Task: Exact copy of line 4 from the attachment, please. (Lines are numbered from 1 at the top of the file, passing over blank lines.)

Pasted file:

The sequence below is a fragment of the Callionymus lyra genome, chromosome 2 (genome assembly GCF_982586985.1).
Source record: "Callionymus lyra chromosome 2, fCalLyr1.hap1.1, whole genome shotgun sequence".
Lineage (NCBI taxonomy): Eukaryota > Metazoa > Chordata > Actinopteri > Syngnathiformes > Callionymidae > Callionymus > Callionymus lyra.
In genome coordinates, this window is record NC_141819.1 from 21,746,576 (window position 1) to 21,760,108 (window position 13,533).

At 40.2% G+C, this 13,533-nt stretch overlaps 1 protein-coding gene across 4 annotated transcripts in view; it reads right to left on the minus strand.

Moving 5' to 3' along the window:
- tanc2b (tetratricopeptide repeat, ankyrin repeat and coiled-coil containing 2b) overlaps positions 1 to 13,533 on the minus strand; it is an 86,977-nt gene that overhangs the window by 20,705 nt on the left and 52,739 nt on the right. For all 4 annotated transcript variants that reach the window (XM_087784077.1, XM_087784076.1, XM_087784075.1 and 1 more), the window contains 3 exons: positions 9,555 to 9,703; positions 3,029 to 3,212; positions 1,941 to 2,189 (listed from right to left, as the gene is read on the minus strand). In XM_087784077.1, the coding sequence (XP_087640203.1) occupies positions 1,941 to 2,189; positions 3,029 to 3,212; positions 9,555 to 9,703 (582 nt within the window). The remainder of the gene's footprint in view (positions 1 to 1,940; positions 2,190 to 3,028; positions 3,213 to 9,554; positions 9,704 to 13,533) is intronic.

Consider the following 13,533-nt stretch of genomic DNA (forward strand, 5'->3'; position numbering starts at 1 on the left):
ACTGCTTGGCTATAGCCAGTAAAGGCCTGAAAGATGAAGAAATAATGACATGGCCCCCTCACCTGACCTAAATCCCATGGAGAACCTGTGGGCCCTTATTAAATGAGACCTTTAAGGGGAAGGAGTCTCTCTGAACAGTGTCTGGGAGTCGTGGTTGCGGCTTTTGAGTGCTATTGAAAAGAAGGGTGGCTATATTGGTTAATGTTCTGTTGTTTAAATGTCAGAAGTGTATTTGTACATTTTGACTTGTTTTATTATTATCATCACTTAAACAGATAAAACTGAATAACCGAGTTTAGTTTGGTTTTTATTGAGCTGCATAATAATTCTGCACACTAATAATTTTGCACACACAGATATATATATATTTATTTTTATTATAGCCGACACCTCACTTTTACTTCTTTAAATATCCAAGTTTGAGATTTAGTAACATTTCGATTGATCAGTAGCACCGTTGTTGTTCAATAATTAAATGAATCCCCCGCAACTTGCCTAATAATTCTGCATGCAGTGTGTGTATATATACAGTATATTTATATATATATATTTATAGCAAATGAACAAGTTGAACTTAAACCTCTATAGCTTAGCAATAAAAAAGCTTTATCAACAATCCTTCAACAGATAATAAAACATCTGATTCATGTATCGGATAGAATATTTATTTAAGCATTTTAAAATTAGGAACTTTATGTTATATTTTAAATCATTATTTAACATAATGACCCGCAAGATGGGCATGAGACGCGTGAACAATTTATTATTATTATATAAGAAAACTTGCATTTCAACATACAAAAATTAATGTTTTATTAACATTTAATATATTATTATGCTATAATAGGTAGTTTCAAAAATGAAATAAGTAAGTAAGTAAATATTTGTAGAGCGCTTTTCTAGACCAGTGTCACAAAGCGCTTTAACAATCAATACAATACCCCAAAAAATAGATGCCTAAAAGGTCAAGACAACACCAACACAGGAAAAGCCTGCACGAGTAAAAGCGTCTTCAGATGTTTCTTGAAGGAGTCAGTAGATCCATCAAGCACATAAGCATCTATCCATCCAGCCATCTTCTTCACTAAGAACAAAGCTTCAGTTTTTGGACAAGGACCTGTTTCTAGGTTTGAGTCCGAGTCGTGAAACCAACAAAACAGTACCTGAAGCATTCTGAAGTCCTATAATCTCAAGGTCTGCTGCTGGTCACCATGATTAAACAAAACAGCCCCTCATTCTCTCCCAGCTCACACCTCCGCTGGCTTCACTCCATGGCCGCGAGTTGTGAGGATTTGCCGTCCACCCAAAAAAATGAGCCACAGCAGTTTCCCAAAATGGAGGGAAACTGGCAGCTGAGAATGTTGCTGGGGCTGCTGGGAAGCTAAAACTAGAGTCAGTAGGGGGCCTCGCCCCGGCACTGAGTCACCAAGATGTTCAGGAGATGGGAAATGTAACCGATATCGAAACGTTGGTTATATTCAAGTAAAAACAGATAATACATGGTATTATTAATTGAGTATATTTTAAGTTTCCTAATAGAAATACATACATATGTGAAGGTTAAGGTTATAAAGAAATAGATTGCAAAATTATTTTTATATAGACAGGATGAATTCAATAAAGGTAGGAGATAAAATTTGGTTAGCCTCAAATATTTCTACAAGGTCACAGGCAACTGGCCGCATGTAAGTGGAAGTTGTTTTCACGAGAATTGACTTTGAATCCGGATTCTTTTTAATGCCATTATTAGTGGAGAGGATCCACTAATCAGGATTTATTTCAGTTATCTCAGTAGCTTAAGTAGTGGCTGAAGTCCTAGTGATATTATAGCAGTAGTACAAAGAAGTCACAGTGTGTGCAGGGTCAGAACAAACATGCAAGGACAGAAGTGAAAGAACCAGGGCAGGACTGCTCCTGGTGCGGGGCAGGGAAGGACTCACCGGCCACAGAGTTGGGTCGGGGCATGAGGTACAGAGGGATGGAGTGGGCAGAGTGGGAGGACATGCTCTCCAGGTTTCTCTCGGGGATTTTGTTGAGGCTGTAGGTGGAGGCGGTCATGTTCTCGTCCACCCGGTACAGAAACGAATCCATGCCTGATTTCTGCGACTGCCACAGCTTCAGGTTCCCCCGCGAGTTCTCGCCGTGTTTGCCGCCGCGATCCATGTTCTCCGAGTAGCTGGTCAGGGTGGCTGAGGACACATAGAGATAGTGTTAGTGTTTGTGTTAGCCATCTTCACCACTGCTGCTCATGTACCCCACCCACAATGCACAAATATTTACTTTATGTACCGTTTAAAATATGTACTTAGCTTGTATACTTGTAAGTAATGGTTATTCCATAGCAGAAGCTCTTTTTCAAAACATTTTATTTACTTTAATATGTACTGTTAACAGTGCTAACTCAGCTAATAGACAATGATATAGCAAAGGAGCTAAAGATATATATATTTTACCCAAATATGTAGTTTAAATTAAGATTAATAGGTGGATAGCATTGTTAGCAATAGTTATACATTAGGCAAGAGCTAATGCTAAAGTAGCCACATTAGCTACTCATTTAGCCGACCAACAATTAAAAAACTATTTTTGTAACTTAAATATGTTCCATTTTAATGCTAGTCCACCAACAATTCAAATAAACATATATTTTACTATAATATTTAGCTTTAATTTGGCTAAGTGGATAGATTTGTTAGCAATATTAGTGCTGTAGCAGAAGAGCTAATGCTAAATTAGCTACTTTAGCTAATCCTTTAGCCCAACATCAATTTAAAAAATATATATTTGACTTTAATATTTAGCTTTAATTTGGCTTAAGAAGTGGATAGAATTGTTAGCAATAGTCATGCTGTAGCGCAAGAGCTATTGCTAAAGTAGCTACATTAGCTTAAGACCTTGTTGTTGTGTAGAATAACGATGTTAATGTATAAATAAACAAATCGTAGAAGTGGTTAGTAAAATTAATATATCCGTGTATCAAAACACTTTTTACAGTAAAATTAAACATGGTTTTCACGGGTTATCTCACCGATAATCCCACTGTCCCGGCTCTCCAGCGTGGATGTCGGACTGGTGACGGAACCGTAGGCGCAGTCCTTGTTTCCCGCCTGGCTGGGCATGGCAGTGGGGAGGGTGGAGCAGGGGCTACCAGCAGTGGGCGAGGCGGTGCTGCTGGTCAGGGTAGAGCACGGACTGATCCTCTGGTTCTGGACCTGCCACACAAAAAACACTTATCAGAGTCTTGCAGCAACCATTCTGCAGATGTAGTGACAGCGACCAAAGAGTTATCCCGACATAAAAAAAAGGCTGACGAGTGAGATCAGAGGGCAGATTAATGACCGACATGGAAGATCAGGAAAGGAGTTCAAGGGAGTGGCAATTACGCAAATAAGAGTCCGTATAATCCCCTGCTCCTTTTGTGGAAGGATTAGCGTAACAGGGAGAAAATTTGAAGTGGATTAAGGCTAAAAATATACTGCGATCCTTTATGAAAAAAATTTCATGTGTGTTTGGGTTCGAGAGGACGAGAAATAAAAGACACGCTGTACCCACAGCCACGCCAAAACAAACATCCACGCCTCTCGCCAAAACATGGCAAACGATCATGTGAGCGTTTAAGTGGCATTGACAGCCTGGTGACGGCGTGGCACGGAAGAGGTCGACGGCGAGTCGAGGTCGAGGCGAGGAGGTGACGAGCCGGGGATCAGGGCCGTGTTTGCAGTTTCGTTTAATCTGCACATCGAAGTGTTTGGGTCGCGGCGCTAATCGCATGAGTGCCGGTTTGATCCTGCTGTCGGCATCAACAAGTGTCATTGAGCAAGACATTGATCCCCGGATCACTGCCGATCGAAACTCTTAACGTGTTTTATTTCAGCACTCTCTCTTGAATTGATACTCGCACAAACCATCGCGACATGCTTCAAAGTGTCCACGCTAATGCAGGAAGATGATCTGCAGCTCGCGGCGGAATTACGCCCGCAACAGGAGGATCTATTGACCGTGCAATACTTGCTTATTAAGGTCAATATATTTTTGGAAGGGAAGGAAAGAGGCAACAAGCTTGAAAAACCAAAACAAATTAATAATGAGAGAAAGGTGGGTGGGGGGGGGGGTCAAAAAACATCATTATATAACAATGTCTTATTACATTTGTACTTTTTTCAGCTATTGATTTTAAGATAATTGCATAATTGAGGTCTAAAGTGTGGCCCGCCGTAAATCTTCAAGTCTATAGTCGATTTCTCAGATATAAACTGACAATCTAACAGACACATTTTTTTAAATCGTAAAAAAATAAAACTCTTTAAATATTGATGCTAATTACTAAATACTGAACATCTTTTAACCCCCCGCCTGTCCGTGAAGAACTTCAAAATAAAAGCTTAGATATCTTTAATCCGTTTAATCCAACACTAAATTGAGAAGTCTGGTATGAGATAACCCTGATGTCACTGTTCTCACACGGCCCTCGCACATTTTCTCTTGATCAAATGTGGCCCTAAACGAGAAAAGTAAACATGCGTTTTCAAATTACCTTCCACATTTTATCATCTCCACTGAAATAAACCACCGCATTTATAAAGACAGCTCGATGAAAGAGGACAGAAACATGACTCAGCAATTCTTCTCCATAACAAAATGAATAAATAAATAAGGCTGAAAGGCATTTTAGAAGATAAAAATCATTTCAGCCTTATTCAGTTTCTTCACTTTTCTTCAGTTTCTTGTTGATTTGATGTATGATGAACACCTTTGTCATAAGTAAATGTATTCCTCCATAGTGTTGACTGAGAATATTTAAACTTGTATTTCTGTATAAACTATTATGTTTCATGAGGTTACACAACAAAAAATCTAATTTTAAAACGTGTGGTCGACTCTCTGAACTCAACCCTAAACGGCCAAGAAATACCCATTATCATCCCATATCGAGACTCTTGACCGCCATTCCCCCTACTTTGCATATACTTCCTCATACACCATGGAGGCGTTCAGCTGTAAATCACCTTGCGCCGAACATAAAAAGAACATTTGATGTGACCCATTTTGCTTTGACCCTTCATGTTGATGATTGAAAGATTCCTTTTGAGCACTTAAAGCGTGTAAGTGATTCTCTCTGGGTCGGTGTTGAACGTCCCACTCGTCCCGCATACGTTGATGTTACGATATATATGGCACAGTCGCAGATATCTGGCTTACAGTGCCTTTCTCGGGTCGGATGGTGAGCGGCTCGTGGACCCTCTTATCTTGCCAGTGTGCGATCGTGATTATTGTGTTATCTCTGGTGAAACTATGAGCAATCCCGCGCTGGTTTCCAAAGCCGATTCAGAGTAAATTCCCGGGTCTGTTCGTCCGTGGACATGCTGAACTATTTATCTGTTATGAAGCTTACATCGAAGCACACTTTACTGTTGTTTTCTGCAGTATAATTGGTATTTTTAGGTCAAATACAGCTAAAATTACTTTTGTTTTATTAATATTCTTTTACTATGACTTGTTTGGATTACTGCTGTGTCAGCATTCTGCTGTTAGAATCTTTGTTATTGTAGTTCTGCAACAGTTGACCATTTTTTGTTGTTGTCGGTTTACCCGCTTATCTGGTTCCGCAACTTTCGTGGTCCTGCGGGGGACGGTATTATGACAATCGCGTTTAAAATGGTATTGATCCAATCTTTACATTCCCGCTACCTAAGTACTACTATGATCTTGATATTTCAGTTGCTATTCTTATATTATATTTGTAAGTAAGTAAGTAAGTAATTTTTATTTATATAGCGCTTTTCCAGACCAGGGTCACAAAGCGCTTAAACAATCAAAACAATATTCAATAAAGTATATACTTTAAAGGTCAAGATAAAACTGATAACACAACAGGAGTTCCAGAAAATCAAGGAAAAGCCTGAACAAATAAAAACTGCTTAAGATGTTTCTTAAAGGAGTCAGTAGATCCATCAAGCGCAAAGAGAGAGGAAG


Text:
In genome coordinates, this window is record NC_141819.1 from 21,746,576 (window position 1) to 21,760,108 (window position 13,533).